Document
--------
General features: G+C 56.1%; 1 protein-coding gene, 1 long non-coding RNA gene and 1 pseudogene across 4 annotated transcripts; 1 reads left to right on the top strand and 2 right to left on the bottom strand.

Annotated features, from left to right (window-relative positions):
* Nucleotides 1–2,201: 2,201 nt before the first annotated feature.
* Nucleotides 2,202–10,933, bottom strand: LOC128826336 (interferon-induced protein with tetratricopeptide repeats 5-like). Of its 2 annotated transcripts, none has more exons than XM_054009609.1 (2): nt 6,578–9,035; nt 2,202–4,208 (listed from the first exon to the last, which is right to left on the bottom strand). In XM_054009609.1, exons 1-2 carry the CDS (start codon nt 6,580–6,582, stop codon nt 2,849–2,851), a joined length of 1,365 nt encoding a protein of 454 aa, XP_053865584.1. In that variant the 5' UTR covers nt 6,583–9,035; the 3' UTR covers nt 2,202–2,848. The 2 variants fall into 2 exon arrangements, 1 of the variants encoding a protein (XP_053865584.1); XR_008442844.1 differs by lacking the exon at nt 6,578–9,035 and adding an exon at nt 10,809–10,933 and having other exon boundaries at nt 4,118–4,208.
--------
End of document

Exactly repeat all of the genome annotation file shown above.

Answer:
General features: G+C 56.1%; 1 protein-coding gene, 1 long non-coding RNA gene and 1 pseudogene across 4 annotated transcripts; 1 reads left to right on the top strand and 2 right to left on the bottom strand.

Annotated features, from left to right (window-relative positions):
* Nucleotides 1–2,201: 2,201 nt before the first annotated feature.
* Nucleotides 2,202–10,933, bottom strand: LOC128826336 (interferon-induced protein with tetratricopeptide repeats 5-like). Of its 2 annotated transcripts, none has more exons than XM_054009609.1 (2): nt 6,578–9,035; nt 2,202–4,208 (listed from the first exon to the last, which is right to left on the bottom strand). In XM_054009609.1, exons 1-2 carry the CDS (start codon nt 6,580–6,582, stop codon nt 2,849–2,851), a joined length of 1,365 nt encoding a protein of 454 aa, XP_053865584.1. In that variant the 5' UTR covers nt 6,583–9,035; the 3' UTR covers nt 2,202–2,848. The 2 variants fall into 2 exon arrangements, 1 of the variants encoding a protein (XP_053865584.1); XR_008442844.1 differs by lacking the exon at nt 6,578–9,035 and adding an exon at nt 10,809–10,933 and having other exon boundaries at nt 4,118–4,208.